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Final Flight of Shuttle Atlantis Closes Chapter on UNH Space Science History

By David Sims, Institute for the Study of Earth, Oceans, and Space
July 20, 2011

A view of the Compton Gamma Ray Observatory being deployed by the robotic arm of the Space Shuttle Atlantis on April 5, 1991. The COMPTEL instrument, developed in part at UNH, is the large dome-shaped object at the center of the CGRO spacecraft.

When the Space Shuttle Atlantis lifted off from Florida’s Kennedy Space Center July 8 for its final voyage, it brought to a close the ship’s 27-year flight history, the 30-year run of the shuttle program itself, and a chapter of space science history at UNH.

Space scientists and technicians from the UNH Space Science Center (SSC) were key members of the team that built the Imaging Compton Telescope (COMPTEL) onboard the 17-ton Compton Gamma Ray Observatory (CGRO) that was lofted into space and placed into orbit by Atlantis astronauts back in 1991. The second of NASA’s Great Observatories, at the time the science satellite was the heaviest astrophysical payload ever placed in orbit by a shuttle, and the delicate operation ended up requiring an unplanned spacewalk to fully deploy the observatory.

“The observatory had a high-gain antenna on a deployable boom,” recalls Professor Mark McConnell of the SSC and department of physics who spent the first 15 years of his career at UNH working on COMPTEL. “But when the shuttle’s robotic arm lifted CGRO out of the payload bay the boom got stuck and two astronauts were sent out to yank it free and deploy the antenna. Had that not been possible, the science mission would have been severely compromised,” McConnell adds.

During its operation from 1991 to 2000, when it was deorbited by NASA, the Compton Gamma Ray Observatory explored the high-energy sky looking at some of the most violent and energetic processes in the universe, including black holes, solar flares, gamma-ray bursts, and pulsars. It also mapped out sites where all of the heavier elements in the periodic table are created, a process known as nucleosynthesis, which is detected by regions of strong radioactive emissions.

Says McConnell, “The universe started out with just hydrogen and helium and everything else came from the interiors of stars and supernovae. That process of creating heavier elements in supernovae in particular generates or creates a lot of radioactivity, and we were able to measure that with COMPTEL.”

That measurement was made possible by the detection of gamma rays from the far reaches of our galaxy. Such detection is only possible above Earth’s atmosphere and by means of large, heavy detectors such as CGRO because gamma rays are highly energetic and require a lot of mass to stop them.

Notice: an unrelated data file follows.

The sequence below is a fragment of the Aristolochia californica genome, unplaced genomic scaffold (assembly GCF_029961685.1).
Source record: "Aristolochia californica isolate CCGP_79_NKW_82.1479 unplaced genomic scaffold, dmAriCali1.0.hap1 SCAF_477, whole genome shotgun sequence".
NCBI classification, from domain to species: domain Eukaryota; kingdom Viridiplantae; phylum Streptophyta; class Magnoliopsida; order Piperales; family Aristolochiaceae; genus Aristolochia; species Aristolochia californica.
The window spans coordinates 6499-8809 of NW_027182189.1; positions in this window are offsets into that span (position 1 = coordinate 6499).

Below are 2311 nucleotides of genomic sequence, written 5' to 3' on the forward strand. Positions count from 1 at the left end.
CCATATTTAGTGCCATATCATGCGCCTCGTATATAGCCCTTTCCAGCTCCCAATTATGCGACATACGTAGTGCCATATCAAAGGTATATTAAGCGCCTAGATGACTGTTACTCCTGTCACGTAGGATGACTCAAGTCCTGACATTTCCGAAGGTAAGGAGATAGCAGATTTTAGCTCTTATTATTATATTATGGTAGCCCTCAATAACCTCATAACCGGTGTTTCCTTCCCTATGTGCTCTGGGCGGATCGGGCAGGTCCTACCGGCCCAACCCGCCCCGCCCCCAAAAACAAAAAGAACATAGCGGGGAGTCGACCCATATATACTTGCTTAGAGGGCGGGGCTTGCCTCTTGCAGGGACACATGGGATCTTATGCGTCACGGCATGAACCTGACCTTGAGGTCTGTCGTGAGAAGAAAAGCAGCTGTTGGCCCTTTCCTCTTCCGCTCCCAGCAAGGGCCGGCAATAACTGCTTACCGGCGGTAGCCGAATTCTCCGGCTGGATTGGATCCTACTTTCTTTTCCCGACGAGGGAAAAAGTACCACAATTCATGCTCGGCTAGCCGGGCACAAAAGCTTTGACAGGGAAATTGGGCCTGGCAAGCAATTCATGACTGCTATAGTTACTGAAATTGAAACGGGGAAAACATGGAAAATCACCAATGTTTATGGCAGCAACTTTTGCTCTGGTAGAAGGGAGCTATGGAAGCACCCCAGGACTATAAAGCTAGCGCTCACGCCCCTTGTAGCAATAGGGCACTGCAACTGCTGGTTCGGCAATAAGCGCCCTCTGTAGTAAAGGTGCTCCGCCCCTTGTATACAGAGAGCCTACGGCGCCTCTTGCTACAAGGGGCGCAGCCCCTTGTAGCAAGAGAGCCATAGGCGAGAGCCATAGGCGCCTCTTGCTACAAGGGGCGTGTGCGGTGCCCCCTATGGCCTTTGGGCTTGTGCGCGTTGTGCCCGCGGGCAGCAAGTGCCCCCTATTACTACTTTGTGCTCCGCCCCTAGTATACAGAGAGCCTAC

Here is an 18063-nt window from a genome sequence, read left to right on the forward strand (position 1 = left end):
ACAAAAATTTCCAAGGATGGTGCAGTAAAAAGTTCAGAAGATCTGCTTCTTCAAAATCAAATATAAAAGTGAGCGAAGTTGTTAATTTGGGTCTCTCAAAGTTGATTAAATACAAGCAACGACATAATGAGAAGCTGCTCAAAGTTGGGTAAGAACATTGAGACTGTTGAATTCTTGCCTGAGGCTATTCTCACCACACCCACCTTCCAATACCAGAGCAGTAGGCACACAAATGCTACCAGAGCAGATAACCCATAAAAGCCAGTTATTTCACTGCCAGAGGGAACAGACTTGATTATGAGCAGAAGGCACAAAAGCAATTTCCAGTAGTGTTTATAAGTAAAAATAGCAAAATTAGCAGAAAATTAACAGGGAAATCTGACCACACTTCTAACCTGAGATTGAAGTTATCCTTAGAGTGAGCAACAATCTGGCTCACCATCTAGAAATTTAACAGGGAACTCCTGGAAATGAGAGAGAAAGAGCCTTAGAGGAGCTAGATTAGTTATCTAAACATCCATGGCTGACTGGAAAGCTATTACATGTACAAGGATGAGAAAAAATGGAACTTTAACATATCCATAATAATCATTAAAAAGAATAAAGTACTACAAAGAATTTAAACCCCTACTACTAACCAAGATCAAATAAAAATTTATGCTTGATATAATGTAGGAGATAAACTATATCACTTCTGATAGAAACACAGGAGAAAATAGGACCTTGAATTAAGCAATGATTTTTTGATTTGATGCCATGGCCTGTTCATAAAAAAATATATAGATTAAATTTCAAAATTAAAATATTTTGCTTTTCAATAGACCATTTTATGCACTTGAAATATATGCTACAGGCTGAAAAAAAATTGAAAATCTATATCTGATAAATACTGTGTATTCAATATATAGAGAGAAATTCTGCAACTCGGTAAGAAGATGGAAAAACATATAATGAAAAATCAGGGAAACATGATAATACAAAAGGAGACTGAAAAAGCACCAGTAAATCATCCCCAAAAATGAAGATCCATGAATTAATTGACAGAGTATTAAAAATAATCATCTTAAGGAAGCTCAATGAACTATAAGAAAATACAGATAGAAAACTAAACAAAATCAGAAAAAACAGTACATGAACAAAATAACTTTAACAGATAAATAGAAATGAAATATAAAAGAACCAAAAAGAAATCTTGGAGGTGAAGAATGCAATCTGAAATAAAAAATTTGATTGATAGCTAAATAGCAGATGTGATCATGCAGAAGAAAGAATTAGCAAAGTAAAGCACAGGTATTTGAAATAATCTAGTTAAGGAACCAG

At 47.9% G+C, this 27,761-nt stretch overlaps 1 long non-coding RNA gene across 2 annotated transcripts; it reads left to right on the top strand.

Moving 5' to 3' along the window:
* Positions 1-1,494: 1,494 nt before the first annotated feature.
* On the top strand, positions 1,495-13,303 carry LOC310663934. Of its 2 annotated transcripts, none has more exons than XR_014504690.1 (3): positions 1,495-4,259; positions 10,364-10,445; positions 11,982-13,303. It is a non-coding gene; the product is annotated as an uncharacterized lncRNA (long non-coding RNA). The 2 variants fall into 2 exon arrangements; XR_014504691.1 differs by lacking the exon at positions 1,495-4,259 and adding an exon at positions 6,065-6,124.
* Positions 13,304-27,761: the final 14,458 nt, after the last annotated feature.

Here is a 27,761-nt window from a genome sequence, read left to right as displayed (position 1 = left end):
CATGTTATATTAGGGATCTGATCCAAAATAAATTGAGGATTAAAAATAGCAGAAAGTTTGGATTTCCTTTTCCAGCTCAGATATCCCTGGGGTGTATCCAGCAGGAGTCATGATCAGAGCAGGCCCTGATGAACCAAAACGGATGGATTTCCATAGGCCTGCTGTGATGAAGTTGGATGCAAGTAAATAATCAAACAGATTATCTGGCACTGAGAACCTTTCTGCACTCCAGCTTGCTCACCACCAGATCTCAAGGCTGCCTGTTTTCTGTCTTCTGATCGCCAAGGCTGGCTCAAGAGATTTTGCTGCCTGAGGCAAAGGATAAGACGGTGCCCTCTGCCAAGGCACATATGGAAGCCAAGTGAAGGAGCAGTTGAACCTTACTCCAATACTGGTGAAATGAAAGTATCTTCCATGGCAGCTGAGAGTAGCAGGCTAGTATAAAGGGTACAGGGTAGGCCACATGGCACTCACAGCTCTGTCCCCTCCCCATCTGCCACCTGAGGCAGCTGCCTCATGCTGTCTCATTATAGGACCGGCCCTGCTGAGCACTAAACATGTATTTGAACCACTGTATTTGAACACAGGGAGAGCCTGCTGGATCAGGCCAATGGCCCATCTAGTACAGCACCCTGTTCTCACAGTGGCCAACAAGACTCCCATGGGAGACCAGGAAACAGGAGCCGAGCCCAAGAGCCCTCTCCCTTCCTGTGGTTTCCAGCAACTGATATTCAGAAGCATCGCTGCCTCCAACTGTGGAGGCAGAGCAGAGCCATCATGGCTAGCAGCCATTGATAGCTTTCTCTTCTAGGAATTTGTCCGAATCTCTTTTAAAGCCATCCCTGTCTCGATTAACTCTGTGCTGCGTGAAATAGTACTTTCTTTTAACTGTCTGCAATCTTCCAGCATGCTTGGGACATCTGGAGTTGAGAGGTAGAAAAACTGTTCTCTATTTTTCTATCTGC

“Plus, there aren’t that many of them out there,” McConnell said. “It’s a very difficult measurement to make.”

The COMPTEL experiment was headed up at UNH by professor Jack Lockwood until his retirement, at which point professor James Ryan took over as the principal investigator. SSC scientists and engineers who worked for years on the COMPTEL experiment and who remain at UNH include Ryan, McConnell, John Macri, Stan Ellis, and Tom Milliman.

UNH also had a legacy with the space shuttle Challenger, which performed the very first on-orbit satellite repair for the Solar Maximum Mission (SMM or SolarMax). Launched on Feb.14, 1980, SolarMax carried several scientific instruments that provided new insights into the nature of solar flares, including a gamma-ray spectrometer experiment led by Edward Chupp, currently professor emeritus at the SSC.

McConnell notes that COMPTEL was the first gamma-ray detector of its kind to fly in space. During a nine-year period it picked up signals from just two dozen stars in the entire sky.

“So what we need to do is make instruments that are more sensitive and that can probe weaker sources in the sky. If we can get to a point where we’re seeing hundreds or thousands of sources in sky, then we can start doing more science to broaden the understanding of the way the universe works.”

UNH space scientists and engineers are currently working on projects toward that eventual goal. A significant milestone will be reached this summer with a balloon test flight of a small prototype instrument based on what was learned from COMPTEL.

The Fast Compton Telescope or FACTEL, will be flown out of New Mexico. The principal investigator for FACTEL is Jim Ryan, with McConnell as co-investigator and SSC research assistant professor Peter Bloser, research project engineer Jason Legere, and graduate student Manuel Jullian also involved in the project. 


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